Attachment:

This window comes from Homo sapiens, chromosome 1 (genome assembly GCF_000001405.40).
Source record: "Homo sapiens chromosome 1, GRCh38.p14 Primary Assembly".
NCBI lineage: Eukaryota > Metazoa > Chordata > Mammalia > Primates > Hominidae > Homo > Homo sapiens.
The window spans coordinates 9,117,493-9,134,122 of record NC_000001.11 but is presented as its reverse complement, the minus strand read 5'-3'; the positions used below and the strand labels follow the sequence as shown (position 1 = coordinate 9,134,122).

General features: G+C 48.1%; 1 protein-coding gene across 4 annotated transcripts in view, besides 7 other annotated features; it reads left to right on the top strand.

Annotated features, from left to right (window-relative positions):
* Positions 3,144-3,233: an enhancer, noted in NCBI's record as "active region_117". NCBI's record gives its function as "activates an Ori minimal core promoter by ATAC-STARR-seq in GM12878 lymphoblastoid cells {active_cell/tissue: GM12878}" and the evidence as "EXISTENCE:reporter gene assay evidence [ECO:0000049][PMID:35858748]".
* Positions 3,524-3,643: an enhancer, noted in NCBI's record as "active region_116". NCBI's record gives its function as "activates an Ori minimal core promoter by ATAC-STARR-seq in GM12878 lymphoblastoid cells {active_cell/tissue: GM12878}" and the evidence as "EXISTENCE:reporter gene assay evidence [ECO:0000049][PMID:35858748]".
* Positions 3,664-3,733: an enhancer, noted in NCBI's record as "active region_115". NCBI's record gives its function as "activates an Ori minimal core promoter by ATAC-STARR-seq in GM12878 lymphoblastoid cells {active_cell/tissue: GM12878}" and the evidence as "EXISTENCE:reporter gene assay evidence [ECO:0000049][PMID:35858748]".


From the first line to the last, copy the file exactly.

This window comes from Homo sapiens, chromosome 1 (genome assembly GCF_000001405.40).
Source record: "Homo sapiens chromosome 1, GRCh38.p14 Primary Assembly".
NCBI lineage: Eukaryota > Metazoa > Chordata > Mammalia > Primates > Hominidae > Homo > Homo sapiens.
The window spans coordinates 9,117,493-9,134,122 of record NC_000001.11 but is presented as its reverse complement, the minus strand read 5'-3'; the positions used below and the strand labels follow the sequence as shown (position 1 = coordinate 9,134,122).

General features: G+C 48.1%; 1 protein-coding gene across 4 annotated transcripts in view, besides 7 other annotated features; it reads left to right on the top strand.

Annotated features, from left to right (window-relative positions):
* Positions 3,144-3,233: an enhancer, noted in NCBI's record as "active region_117". NCBI's record gives its function as "activates an Ori minimal core promoter by ATAC-STARR-seq in GM12878 lymphoblastoid cells {active_cell/tissue: GM12878}" and the evidence as "EXISTENCE:reporter gene assay evidence [ECO:0000049][PMID:35858748]".
* Positions 3,524-3,643: an enhancer, noted in NCBI's record as "active region_116". NCBI's record gives its function as "activates an Ori minimal core promoter by ATAC-STARR-seq in GM12878 lymphoblastoid cells {active_cell/tissue: GM12878}" and the evidence as "EXISTENCE:reporter gene assay evidence [ECO:0000049][PMID:35858748]".
* Positions 3,664-3,733: an enhancer, noted in NCBI's record as "active region_115". NCBI's record gives its function as "activates an Ori minimal core promoter by ATAC-STARR-seq in GM12878 lymphoblastoid cells {active_cell/tissue: GM12878}" and the evidence as "EXISTENCE:reporter gene assay evidence [ECO:0000049][PMID:35858748]".